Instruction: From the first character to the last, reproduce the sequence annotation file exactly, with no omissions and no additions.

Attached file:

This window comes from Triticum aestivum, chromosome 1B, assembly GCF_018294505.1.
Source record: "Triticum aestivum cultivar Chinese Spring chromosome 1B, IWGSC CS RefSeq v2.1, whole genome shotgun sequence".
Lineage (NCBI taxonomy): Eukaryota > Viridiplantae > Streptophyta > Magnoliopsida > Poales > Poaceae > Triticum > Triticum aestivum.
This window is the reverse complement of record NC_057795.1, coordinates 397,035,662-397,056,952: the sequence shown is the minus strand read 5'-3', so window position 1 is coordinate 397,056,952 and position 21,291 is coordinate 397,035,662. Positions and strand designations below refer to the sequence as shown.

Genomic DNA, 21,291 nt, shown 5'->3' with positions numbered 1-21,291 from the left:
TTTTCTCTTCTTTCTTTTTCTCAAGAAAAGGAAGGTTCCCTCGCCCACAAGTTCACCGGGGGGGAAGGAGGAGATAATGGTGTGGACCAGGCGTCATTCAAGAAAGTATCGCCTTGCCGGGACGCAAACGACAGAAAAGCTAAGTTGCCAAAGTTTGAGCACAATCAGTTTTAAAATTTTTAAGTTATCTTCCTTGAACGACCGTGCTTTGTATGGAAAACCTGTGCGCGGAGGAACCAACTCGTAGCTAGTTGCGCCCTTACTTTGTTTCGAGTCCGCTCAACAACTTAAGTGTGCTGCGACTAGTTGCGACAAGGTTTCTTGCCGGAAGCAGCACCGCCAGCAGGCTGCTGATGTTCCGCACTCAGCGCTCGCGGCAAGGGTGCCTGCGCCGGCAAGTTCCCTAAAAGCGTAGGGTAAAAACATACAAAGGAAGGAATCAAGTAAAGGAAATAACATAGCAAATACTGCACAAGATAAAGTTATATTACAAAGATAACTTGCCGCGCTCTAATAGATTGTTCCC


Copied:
This window comes from Triticum aestivum, chromosome 1B, assembly GCF_018294505.1.
Source record: "Triticum aestivum cultivar Chinese Spring chromosome 1B, IWGSC CS RefSeq v2.1, whole genome shotgun sequence".
Lineage (NCBI taxonomy): Eukaryota > Viridiplantae > Streptophyta > Magnoliopsida > Poales > Poaceae > Triticum > Triticum aestivum.
This window is the reverse complement of record NC_057795.1, coordinates 397,035,662-397,056,952: the sequence shown is the minus strand read 5'-3', so window position 1 is coordinate 397,056,952 and position 21,291 is coordinate 397,035,662. Positions and strand designations below refer to the sequence as shown.

Genomic DNA, 21,291 nt, shown 5'->3' with positions numbered 1-21,291 from the left:
TTTTCTCTTCTTTCTTTTTCTCAAGAAAAGGAAGGTTCCCTCGCCCACAAGTTCACCGGGGGGGAAGGAGGAGATAATGGTGTGGACCAGGCGTCATTCAAGAAAGTATCGCCTTGCCGGGACGCAAACGACAGAAAAGCTAAGTTGCCAAAGTTTGAGCACAATCAGTTTTAAAATTTTTAAGTTATCTTCCTTGAACGACCGTGCTTTGTATGGAAAACCTGTGCGCGGAGGAACCAACTCGTAGCTAGTTGCGCCCTTACTTTGTTTCGAGTCCGCTCAACAACTTAAGTGTGCTGCGACTAGTTGCGACAAGGTTTCTTGCCGGAAGCAGCACCGCCAGCAGGCTGCTGATGTTCCGCACTCAGCGCTCGCGGCAAGGGTGCCTGCGCCGGCAAGTTCCCTAAAAGCGTAGGGTAAAAACATACAAAGGAAGGAATCAAGTAAAGGAAATAACATAGCAAATACTGCACAAGATAAAGTTATATTACAAAGATAACTTGCCGCGCTCTAATAGATTGTTCCC